The D.C. operational amplifier 21 can be of the type manufactured by National Semiconductor Corporation and sold under the Model No. LM 725CN. This operational amplifier 21 has a gain of about 2000 and exhibits a flat response from 0 Hz to more than 50 Hz as shown in FIG. 5. If both of the sensors are simultaneously irradiated, there is no net pulse to the operational amplifier 21 because the positive pulse from sensor 2 cancels the negative pulse from sensor 2'. If both elements are simultaneously irradiated, there will not be any false alarm due to a spurious reflection or change in the ambient condition of the background.
A high pass amplifier circuit 23 serves to reject the D.C. bias so that only A.C. pulses above 0.2 Hz pass to a subsequent low pass filter amplifier circuit 25. The high pass amplifier is of the type manufactured by National Semiconductor Corporation and sold as Model No. LM 324. This amplifier has a gain exceeding 10 with a frequency response as disclosed in FIG. 5. The use of low frequency gain peaking provides better response to low frequencies associated with slowly moving objects. The low pass amplifier is also manufactured by National Semiconductor Corporation as Model No. LM 324. The high pass and low pass amplifiers provide a filter means generating an amplifier signal falling in the range of 0.2 Hz to 15 Hz. This signal is then inputed into a peak detector and time dependent summing amplifier circuit 27, again using a Model No. LM 324 amplifier from National Semiconductor Corporation. Circuit 27 serves both as a detector and a time dependent integrator that requires one of a large signal associated with a human intruder and/or subsequent smaller signals arriving within a preselected interval to produce an alarm enabling signal. Circuit 27 provides a large output from several noncoincidental smaller signals arriving within a preselected interval to produce an alarm enabling signal. Circuit 27 provides a large output from several noncoincidental smaller signals, each smaller signal being insufficient to produce an alarm signal alone. Thus, multiple small signals within the time gate period must be provided by the sensors to provide an alarm. The alarm enabling signal can then be addressed to a driver circuit in an alarm of a standard design.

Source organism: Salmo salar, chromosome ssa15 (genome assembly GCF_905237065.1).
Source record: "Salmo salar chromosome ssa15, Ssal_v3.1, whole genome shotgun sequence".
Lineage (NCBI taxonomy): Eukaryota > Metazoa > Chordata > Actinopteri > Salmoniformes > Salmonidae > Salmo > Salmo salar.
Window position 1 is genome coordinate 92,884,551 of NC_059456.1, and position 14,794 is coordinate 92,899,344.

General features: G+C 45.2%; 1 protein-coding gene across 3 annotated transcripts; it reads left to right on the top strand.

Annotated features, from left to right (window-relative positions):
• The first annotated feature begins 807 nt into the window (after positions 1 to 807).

Thus, the test conditions that are provided by the signal processing circuitry of the present invention can be summarized as follows. Infrared energy must be incident on one or the other of the IR sensor elements to produce an output from the D.C. operational amplifier circuitry 21. Objects that are moving slower or faster than a human intruder will generate signal rise times that are outside the high and low filter amplifier pass bands and will not be sensed. Thus, the enabling electrical signals must be within the frequency range of 0.2 Hz to 15 Hz.